In a primary school on the outskirts of Kilkeel two fluent Gaelic speakers, one Irish, one Manx, can’t agree.
The visitor eventually concedes that in County Down it is definitely cúig (“coo-ig”) not queig (“queg”).
What they can agree on, though, is how easily they understand each another.
The chat at Gaelscoil na mBeann is the start of a relationship between the Irish medium school and the Bunscoill Ghaelgagh, or Manx medium primary school, barely 40 miles across the Irish Sea.
The blow-in is Adrian Cain, he works with heritage organisation Culture Vannin, overseeing the development of the Isle of Man’s native language.
The resurgence of Manx has been, in some ways, remarkable. From a handful of speakers in the 1970s, next year marks two decades since the world’s first and only Manx medium school opened.
Together with pre-school provisions, as well as options in higher education, Adrian says there are now about one thousand young people learning Manx to some degree.
What is Manx?
Like Irish, Manx is a Gaelic language – with a little goodwill and advice its speakers can make themselves understood to the other, though perhaps not as easily as in the past.
Although some children are being brought up with Manx, its last traditional native speaker, Ned Maddrell died in 1974 – but not before he had passed on the language to a new generation of dedicated activists.
Today, about 2,000 people in the Isle of Man can speak some Manx, out of a population of 85,000.
The Bunscoill Ghaelgagh has 70 pupils.
Manx survived a controversial UNESCO decision to declare the language extinct in 2009, a move later rescinded.
The former Irish president Éamon de Valera played a vital role in preservation of Manx. Having visited the island and spoken to Ned Maddrell, he sent a delegation from the Irish Folklore Commission to the island to record the language’s last native speakers, creating an invaluable archive of their speech.
But now, Adrian says, it’s time to branch out.
“It’s important for our children to see, to recognise, to understand that there are children elsewhere who speak a language similar to them.
“They’re not just isolated in the Isle of Man.”
He says exchange programmes and more formal links, not just with Gaelscoil na mBeann, but with other Irish medium schools in Northern Ireland, is the next step.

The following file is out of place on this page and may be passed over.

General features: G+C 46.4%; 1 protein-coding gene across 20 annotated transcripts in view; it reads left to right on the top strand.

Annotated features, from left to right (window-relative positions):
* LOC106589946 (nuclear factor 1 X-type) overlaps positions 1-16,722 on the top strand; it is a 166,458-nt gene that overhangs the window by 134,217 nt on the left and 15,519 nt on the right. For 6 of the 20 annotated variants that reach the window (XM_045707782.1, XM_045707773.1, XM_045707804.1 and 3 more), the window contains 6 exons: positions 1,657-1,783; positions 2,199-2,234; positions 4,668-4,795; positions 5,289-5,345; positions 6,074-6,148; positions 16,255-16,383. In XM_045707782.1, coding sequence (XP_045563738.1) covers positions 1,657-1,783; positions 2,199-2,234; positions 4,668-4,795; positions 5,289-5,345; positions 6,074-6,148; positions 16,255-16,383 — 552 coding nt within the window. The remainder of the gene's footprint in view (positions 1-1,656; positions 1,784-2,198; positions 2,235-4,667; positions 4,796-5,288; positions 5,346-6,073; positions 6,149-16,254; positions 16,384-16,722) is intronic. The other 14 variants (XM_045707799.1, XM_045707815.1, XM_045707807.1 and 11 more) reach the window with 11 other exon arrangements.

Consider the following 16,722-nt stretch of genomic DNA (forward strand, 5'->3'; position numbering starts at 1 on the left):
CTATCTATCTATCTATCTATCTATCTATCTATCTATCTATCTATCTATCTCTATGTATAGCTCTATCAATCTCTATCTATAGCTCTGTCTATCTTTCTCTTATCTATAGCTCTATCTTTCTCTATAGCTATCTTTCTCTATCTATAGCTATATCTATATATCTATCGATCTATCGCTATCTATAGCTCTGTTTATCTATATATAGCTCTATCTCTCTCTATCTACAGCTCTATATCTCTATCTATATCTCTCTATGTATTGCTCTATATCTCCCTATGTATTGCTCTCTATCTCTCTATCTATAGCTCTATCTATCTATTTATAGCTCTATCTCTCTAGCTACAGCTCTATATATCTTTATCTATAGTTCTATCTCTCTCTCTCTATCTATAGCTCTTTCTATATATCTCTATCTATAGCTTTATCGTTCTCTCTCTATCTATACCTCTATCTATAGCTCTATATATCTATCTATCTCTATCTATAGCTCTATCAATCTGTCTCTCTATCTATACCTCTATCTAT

“The languages are similar, the challenges are similar… so more bridges, more contact and more support and help,” he added.
Kilkeel primary 7 pupil Chloe McAlinden had no knowledge of her neighbouring language prior to the visit.
She’s not alone, most people have little knowledge of the Isle of Man, let alone its language. The island’s population would only just fill Dublin’s Croke Park stadium.
But Chloe is struck by the similarities the languages and says she’s excited to now meet Manx speakers her own age and learn about their culture.
“It’s very similar to what we learn in school, but a wee bit different… a wee bit funny,” she admitted.
Aalin Clague is a Manx language teacher in Bunscoill Ghaelgagh, as well as being a musician and singer. For her the visit was not just about the positives and sharing ideas but also about learning how others overcome difficulties.
Receiving interested visitors makes children feel valued, she said, adding her own pupils were just as excited about finding out about their neighbours.
Mícheál Brady, the principal of Bunscoil na mBeann, said the Kilkeel area and the Isle of Man have long-standing links and that it is important to show his pupils and people in the area that aspect of their shared heritage and language.
The school visit was part of a number of events in the Mourne area organised by Conradh na Gaeilge Boirche Íochtar, the Lower Mourne Irish language group based in Annalong, as part of their ‘Building bridges with the Isle of Man’ program.